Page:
At the end of Colombia Road you will rejoin Hackney Road before crossing directly over to Hackney City Farm on the edge of Haggerston Park. Here you will find sheep, ducks, pigs chickens and a donkey in somewhat unusual surroundings.
 
Once your rural urges have been quenched proceed by the edge of Haggerston Park, crossing the canal before ending up on Broadway Market.
 
It’s a fantastic Victorian street where independents grocers and bookshops rub shoulders with the likes of Aesop and Planet Organic. Our fave spots here include Climpson and Sons coffee and Pavilion Bakery.
 
Once you’re done perusing here then head over to London Fields. In the warmer months you’ll find many locals sharing a bottle of wine or a couple of beers on picnic blankets, you can either join them or head to the Pub On The Park before you board your onward train home from London Fields Station.
 
 
Hampstead to Kentish Town via The Heath
 
You’ll struggle to find a more picturesque part of London than Hampstead, which is probably why it’s been immortalised in film so often. As you meander this well-trodden path then you’re highly likely to see some spots that you recognise, even if it’s your first visit.
 
Alight the Northern Line at Hampstead tube station. Feel free to have a wander around the historic centre and pick up a coffee should you wish, but our route starts by bearing right through the top of the centre onto Heath Street.
 
Theres a lovely steep hill on the left called The Mount which takes you past enviable townhouses and cottages via Hampstead Grove before bringing you out by a pond. This is where you head into the Heath via the “Haywards Heath Extension”.
 
It’s a bit of a myriad in here but without too much trouble (and a bit of help from Googlemaps if necessary) you should end up by the stunning pergola. After a wander around here cross the road onto the Heath proper. It’s one of the few areas of London where you truly feel like you could be miles away from the smog.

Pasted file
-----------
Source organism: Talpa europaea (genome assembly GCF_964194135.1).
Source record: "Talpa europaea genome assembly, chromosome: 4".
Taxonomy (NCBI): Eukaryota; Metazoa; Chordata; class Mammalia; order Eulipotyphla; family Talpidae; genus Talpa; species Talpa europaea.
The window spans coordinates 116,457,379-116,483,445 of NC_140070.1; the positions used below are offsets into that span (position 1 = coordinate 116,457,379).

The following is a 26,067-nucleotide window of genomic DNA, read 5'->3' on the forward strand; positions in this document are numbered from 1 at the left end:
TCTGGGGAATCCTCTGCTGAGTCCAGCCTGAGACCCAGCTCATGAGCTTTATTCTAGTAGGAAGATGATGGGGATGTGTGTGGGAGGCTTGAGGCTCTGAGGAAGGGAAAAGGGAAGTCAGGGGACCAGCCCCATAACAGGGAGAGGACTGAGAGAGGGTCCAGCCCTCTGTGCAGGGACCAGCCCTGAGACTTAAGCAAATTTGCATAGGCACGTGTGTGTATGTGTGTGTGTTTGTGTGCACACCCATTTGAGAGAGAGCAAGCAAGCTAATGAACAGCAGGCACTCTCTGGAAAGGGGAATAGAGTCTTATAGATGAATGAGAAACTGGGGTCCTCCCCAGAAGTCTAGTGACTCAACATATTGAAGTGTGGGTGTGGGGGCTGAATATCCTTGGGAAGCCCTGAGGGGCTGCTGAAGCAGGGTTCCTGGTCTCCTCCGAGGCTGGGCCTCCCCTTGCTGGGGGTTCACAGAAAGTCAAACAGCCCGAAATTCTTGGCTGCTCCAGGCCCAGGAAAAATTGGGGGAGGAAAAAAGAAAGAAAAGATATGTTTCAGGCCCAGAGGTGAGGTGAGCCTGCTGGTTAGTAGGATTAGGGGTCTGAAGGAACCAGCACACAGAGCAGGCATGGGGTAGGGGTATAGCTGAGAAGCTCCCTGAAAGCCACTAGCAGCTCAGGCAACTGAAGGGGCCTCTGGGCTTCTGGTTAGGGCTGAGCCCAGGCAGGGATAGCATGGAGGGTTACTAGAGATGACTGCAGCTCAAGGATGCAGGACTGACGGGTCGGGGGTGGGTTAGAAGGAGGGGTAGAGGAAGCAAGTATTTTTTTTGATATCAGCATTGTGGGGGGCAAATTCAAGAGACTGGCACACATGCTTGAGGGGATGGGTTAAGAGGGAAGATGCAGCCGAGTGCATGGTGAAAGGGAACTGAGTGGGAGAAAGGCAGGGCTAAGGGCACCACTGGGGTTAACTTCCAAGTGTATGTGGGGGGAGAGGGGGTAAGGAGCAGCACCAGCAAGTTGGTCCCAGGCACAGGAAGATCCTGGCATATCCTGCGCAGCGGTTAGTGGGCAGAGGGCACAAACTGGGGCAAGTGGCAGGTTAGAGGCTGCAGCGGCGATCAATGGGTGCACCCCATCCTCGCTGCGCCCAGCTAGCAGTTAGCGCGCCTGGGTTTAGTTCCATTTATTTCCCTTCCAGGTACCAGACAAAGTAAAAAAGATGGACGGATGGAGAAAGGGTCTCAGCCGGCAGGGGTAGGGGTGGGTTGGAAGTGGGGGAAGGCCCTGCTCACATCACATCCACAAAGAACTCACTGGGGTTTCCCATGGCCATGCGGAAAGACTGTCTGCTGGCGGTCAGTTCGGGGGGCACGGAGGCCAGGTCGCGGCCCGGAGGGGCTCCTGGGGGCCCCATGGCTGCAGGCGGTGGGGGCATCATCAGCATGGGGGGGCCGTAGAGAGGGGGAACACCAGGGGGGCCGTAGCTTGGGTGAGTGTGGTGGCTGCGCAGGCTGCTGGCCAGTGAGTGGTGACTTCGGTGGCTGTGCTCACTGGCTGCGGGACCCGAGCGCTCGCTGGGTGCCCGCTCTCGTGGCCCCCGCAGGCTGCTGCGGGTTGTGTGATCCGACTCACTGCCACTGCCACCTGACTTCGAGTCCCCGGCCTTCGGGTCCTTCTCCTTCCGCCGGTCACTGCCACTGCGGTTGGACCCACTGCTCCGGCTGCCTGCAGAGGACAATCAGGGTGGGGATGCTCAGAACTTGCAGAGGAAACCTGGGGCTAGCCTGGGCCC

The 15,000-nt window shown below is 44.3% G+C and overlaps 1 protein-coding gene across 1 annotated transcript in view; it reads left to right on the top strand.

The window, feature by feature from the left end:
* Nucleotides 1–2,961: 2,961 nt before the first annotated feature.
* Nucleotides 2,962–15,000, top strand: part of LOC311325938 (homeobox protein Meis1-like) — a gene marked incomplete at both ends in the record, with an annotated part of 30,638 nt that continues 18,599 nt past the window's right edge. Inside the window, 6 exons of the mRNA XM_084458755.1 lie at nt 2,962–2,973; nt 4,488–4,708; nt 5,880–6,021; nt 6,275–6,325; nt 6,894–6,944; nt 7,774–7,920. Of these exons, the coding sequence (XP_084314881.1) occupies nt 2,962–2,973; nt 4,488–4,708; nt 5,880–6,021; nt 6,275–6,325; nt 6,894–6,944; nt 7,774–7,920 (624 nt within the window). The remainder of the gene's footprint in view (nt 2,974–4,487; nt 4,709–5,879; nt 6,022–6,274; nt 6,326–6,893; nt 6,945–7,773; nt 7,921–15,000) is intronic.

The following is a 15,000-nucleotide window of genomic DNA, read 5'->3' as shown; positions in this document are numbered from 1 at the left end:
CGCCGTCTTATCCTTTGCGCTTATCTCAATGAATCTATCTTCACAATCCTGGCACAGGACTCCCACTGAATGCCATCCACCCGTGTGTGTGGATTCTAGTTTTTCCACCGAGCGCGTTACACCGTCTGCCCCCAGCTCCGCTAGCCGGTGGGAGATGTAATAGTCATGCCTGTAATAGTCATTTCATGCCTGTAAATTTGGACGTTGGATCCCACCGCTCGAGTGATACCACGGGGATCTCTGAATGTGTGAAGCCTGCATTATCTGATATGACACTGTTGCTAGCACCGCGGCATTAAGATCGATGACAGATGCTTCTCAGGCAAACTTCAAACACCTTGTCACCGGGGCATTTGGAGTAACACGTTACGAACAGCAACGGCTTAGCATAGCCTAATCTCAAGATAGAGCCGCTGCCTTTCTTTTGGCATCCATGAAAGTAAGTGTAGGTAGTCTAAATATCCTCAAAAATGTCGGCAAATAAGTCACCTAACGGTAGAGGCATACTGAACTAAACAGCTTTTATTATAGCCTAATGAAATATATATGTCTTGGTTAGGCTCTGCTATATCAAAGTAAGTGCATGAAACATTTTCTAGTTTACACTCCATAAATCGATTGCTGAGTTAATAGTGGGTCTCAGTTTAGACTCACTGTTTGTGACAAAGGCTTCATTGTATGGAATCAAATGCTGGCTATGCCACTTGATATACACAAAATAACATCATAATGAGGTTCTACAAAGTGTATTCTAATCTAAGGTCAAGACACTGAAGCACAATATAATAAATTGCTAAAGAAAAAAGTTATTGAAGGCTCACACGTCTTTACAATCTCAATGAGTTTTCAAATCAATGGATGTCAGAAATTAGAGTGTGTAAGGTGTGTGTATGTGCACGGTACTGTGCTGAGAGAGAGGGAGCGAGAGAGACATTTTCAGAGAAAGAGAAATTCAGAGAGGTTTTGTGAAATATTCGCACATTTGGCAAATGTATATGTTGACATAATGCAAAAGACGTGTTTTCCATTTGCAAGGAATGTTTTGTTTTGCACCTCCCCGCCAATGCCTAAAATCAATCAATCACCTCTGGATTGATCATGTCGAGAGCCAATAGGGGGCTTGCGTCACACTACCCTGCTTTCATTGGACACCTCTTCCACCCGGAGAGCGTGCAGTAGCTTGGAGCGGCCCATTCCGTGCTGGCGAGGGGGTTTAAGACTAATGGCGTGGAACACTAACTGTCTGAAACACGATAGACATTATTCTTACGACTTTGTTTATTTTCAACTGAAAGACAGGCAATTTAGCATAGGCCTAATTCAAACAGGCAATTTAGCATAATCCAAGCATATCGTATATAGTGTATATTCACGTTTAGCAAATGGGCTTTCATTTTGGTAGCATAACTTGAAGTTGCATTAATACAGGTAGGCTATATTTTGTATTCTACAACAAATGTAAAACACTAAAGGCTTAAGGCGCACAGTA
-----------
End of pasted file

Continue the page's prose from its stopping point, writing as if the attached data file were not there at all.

Here you can swing by the famous swimming ponds before taking in the famous views of the city at Parliament Hill before heading downhill, past the tennis courts, towards Kentish Town. 
 
Almost upon exiting the park by the tennis courts you will see The Bull and Last gastropub on the opposite side of the road. This spot is widely regarded as offering one of the city’s best Sunday roasts. Be sure to book in advance though as it’s always reassuringly in demand.
 
Once you’ve had your fill then waddle a short distance down the main drag (Highgate Road) and just past the railway bridge you’ll find one of the best traditional boozers in London, The Southampton Arms. There’s always an excellent selection of beers and a great atmosphere on offer here.
 
Finish up here and stroll (or sway) in the same direction, past the O2 forum and towards Kentish Town station where this route ends. If you spent long enough in The Southampton Arms for that roast dinner bloat to fade then grab a kebab from E. Mono for the best kofta this side of The Thames. Food critic and local resident Giles Coren swears by it and who are we to argue?

Comments

Be the first to comment.
All comments are moderated before being published.

Your Cart

Your cart is currently empty.
Click here to continue shopping.
Thanks for contacting us! We'll get back to you shortly. Thanks for subscribing Thanks! We will notify you when it becomes available! The max number of items have already been added There is only one item left to add to the cart There are only [num_items] items left to add to the cart